“In our everyday life, we meet a lot of people, and some of these people help us realize the purpose of life.
I have been involved in various health-related projects and programs in Nepal since my undergraduate days. However, my actual journey to self-discovery began with a mother’s story. This was the moment I knew that I wanted to be a social change-maker.
Sangita and her family’s happiness knew no bounds when she gave birth to a healthy baby boy. But the child died after two months because of inappropriate feeding practices. Sangita had received no education or information about children’s nutritional requirements. As a result of her baby’s death, Sangita was disowned by her husband and his family. She is currently living in her maternal home.
Meeting hundreds of mothers like Sangita from marginalized communities gave me a reality check: thousands of children in Nepal die every year due to causes associated with malnutrition. It also inspired me to develop an innovative education tool called a Nutribeads bracelet. The bracelet helps mothers like Sangita by constantly reminding them about appropriate nutrition in the first two years of a child’s life.
I was able to take this idea forward with the support of UNICEF after winning a Youth Innovation Challenge in 2016. Currently, I have a team of 20 youth volunteers working on nutrition awareness and advocacy through our network Social Changemakers and Innovators (SOCHAI).
Our SOCHAI–Youth for Nutrition project has already provided counseling to dozens of mothers with the help of the Nutribeads bracelet. As a part of this project, we have also trained adolescents, local mothers’ groups and health workers.
Seeing mothers grasp the importance of nutrition and put in place measures to improve the health of their children has been the most rewarding feeling on this journey. However, the barriers to breaking the malnutrition cycle among the poor are heart-breaking.
I feel privileged to have had the opportunity to receive a quality education, proper health care and nutritious food, without experiencing discrimination. But almost 25 percent of people in Nepal live below the poverty line and suffer from hunger and malnutrition. The situation has become even worse due to recent natural disasters.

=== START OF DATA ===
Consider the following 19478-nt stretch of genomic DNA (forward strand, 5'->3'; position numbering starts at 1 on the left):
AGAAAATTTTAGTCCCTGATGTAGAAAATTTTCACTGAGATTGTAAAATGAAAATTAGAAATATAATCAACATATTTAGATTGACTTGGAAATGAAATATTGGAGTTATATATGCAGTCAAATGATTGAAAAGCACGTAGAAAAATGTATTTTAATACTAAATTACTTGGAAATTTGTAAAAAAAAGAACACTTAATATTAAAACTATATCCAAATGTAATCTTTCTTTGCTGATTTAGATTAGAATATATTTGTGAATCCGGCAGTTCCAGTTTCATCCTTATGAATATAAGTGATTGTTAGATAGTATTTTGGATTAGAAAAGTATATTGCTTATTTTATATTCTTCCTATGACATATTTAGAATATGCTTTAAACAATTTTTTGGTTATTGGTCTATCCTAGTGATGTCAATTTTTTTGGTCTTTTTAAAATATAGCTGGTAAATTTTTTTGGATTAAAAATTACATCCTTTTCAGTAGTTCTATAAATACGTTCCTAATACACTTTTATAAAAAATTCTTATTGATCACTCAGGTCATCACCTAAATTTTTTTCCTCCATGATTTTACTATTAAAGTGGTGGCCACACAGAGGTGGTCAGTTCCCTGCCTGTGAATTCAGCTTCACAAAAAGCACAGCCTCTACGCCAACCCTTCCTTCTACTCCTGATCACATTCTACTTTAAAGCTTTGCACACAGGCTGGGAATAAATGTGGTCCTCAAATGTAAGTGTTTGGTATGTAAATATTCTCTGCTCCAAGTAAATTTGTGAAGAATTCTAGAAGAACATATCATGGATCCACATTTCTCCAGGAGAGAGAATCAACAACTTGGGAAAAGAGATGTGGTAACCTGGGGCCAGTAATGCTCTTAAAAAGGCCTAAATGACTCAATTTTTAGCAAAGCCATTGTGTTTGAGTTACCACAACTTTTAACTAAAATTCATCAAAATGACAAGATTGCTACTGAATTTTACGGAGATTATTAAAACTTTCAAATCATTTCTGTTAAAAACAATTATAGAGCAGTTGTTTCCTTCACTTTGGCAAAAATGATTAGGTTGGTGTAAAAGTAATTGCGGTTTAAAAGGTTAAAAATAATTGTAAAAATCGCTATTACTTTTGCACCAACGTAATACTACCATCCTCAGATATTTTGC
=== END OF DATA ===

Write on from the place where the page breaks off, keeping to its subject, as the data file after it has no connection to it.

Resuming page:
Studying for a Masters in Nutrition and being a young woman, I aim to help break the vicious cycle of poverty and malnutrition through the economic empowerment of women. Empowering even a small group of women can set off a chain reaction in the community where they live, and inspire others to become economically independent. Involving women from poor and marginalized communities in the production and sale of Nutribeads bracelets can improve both nutritional awareness and income opportunities.
There are a lot of powerful young minds in the world that are fearless and determined to be the voices of the voiceless. I am really looking forward to meeting and working in unison with other young change-makers from all over the world who are bound together by the strong thread of One Young World. We wish to make the achievement of the Sustainable Development Goals a reality.”
Bonita Sharma from Kathmandu, Nepal, is one of the 20 OFID-sponsored delegates to attend this year’s One Young World Summit in Bogotá, Colombia. She is 25 years-old and is currently pursuing her Masters in Food and Nutrition at the Tribhuvan University in Nepal. To date, her youth network SOCHAI has provided nutrition counseling to hundreds of pregnant and lactating mothers. The network is also implementing awareness strategies at schools to educate adolescent girls.